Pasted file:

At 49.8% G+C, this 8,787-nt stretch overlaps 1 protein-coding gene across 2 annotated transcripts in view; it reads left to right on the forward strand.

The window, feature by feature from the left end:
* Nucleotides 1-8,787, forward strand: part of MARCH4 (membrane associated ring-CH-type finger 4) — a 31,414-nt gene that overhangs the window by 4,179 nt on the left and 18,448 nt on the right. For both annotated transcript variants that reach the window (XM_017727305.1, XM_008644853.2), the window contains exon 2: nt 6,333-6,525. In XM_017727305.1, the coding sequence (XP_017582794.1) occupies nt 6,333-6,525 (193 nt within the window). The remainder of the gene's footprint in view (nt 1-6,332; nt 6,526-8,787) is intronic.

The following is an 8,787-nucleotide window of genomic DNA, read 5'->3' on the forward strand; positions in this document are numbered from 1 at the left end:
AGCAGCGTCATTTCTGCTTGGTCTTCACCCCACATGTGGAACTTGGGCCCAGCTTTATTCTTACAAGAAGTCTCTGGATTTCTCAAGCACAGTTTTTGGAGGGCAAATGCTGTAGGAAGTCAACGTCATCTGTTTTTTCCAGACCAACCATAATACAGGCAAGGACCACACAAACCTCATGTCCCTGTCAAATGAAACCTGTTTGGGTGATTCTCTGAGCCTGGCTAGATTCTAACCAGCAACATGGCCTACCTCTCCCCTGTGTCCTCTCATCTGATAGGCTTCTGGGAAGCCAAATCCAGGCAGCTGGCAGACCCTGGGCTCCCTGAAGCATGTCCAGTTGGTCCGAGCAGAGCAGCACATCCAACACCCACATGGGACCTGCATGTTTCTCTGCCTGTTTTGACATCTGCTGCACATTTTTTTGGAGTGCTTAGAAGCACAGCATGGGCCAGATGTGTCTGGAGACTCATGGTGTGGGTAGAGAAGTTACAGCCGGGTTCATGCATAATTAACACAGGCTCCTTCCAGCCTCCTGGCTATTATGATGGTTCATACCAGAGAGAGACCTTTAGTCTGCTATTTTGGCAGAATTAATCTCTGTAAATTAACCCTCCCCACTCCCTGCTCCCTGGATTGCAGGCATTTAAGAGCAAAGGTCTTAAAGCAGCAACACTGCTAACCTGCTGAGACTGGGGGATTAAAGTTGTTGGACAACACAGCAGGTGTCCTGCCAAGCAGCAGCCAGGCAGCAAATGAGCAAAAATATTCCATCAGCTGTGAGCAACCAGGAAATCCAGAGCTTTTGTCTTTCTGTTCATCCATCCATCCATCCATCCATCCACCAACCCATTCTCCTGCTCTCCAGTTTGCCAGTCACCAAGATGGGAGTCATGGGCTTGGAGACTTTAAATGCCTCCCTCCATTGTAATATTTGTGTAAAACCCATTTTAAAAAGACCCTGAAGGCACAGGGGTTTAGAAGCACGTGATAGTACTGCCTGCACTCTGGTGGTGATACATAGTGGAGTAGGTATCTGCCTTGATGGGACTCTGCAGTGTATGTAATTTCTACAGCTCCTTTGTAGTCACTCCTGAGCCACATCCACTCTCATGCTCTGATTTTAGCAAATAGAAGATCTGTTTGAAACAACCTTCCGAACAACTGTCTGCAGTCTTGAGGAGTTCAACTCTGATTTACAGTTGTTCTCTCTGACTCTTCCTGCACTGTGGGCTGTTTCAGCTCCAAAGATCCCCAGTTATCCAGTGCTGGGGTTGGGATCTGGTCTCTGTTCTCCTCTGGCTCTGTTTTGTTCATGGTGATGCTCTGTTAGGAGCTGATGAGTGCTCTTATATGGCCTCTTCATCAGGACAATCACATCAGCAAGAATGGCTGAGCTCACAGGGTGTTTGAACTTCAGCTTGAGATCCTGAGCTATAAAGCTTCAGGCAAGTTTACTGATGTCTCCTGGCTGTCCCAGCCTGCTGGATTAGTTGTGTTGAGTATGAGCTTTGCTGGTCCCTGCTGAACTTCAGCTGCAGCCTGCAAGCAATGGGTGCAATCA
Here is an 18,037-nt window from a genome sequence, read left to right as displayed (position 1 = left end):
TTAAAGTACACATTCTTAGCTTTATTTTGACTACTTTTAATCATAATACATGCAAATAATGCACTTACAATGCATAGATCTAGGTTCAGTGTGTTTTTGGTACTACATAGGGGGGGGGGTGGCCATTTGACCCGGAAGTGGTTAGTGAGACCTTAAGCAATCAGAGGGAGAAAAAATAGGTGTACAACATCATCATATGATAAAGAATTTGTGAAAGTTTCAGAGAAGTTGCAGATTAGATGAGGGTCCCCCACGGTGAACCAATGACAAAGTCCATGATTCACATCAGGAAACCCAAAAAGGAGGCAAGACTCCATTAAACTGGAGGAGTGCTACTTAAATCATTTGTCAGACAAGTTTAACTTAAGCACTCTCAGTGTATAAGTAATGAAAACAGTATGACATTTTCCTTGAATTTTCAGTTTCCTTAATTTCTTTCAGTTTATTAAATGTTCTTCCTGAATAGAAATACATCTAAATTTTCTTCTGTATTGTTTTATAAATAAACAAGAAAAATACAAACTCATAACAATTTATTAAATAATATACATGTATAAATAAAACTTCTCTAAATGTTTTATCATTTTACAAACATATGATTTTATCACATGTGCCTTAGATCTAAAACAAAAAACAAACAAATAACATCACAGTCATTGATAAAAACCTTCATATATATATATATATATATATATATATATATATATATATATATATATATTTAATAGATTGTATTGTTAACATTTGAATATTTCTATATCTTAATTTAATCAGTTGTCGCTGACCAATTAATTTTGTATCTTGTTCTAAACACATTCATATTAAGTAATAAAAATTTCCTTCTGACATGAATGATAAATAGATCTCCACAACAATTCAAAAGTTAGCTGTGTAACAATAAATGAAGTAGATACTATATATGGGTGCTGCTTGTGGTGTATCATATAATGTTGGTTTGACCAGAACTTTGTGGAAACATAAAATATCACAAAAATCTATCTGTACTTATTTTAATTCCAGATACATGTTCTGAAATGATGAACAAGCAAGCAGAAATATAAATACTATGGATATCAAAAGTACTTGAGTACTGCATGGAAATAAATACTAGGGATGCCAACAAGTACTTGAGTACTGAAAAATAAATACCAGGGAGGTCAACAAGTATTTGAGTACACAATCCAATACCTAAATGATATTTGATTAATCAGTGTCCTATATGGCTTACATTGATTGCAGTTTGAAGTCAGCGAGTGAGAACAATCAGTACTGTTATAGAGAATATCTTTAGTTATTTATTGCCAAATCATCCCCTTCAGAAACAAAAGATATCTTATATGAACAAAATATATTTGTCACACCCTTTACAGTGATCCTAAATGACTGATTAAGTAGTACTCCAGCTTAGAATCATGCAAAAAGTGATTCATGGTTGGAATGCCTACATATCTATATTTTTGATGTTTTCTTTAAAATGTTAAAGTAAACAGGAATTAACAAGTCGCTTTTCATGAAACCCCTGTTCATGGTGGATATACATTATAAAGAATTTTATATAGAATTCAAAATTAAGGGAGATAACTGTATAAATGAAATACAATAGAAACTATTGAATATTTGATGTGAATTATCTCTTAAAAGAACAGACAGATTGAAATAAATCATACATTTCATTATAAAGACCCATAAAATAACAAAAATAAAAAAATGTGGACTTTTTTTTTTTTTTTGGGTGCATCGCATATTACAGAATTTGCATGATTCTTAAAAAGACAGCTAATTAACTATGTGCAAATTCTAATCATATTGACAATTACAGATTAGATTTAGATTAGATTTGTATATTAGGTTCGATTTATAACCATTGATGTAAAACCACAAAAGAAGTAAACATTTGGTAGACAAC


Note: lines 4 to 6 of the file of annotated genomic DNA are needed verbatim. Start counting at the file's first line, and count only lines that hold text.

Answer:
The following is an 8,787-nucleotide window of genomic DNA, read 5'->3' on the forward strand; positions in this document are numbered from 1 at the left end:
AGCAGCGTCATTTCTGCTTGGTCTTCACCCCACATGTGGAACTTGGGCCCAGCTTTATTCTTACAAGAAGTCTCTGGATTTCTCAAGCACAGTTTTTGGAGGGCAAATGCTGTAGGAAGTCAACGTCATCTGTTTTTTCCAGACCAACCATAATACAGGCAAGGACCACACAAACCTCATGTCCCTGTCAAATGAAACCTGTTTGGGTGATTCTCTGAGCCTGGCTAGATTCTAACCAGCAACATGGCCTACCTCTCCCCTGTGTCCTCTCATCTGATAGGCTTCTGGGAAGCCAAATCCAGGCAGCTGGCAGACCCTGGGCTCCCTGAAGCATGTCCAGTTGGTCCGAGCAGAGCAGCACATCCAACACCCACATGGGACCTGCATGTTTCTCTGCCTGTTTTGACATCTGCTGCACATTTTTTTGGAGTGCTTAGAAGCACAGCATGGGCCAGATGTGTCTGGAGACTCATGGTGTGGGTAGAGAAGTTACAGCCGGGTTCATGCATAATTAACACAGGCTCCTTCCAGCCTCCTGGCTATTATGATGGTTCATACCAGAGAGAGACCTTTAGTCTGCTATTTTGGCAGAATTAATCTCTGTAAATTAACCCTCCCCACTCCCTGCTCCCTGGATTGCAGGCATTTAAGAGCAAAGGTCTTAAAGCAGCAACACTGCTAACCTGCTGAGACTGGGGGATTAAAGTTGTTGGACAACACAGCAGGTGTCCTGCCAAGCAGCAGCCAGGCAGCAAATGAGCAAAAATATTCCATCAGCTGTGAGCAACCAGGAAATCCAGAGCTTTTGTCTTTCTGTTCATCCATCCATCCATCCATCCATCCACCAACCCATTCTCCTGCTCTCCAGTTTGCCAGTCACCAAGATGGGAGTCATGGGCTTGGAGACTTTAAATGCCTCCCTCCATTGTAATATTTGTGTAAAACCCATTTTAAAAAGACCCTGAAGGCACAGGGGTTTAGAAGCACGTGATAGTACTGCCTGCACTCTGGTGGTGATACATAGTGGAGTAGGTATCTGCCTTGATGGGACTCTGCAGTGTATGTAATTTCTACAGCTCCTTTGTAGTCACTCCTGAGCCACATCCACTCTCATGCTCTGATTTTAGCAAATAGAAGATCTGTTTGAAACAACCTTCCGAACAACTGTCTGCAGTCTTGAGGAGTTCAACTCTGATTTACAGTTGTTCTCTCTGACTCTTCCTGCACTGTGGGCTGTTTCAGCTCCAAAGATCCCCAGTTATCCAGTGCTGGGGTTGGGATCTGGTCTCTGTTCTCCTCTGGCTCTGTTTTGTTCATGGTGATGCTCTGTTAGGAGCTGATGAGTGCTCTTATATGGCCTCTTCATCAGGACAATCACATCAGCAAGAATGGCTGAGCTCACAGGGTGTTTGAACTTCAGCTTGAGATCCTGAGCTATAAAGCTTCAGGCAAGTTTACTGATGTCTCCTGGCTGTCCCAGCCTGCTGGATTAGTTGTGTTGAGTATGAGCTTTGCTGGTCCCTGCTGAACTTCAGCTGCAGCCTGCAAGCAATGGGTGCAATCA
Here is an 18,037-nt window from a genome sequence, read left to right as displayed (position 1 = left end):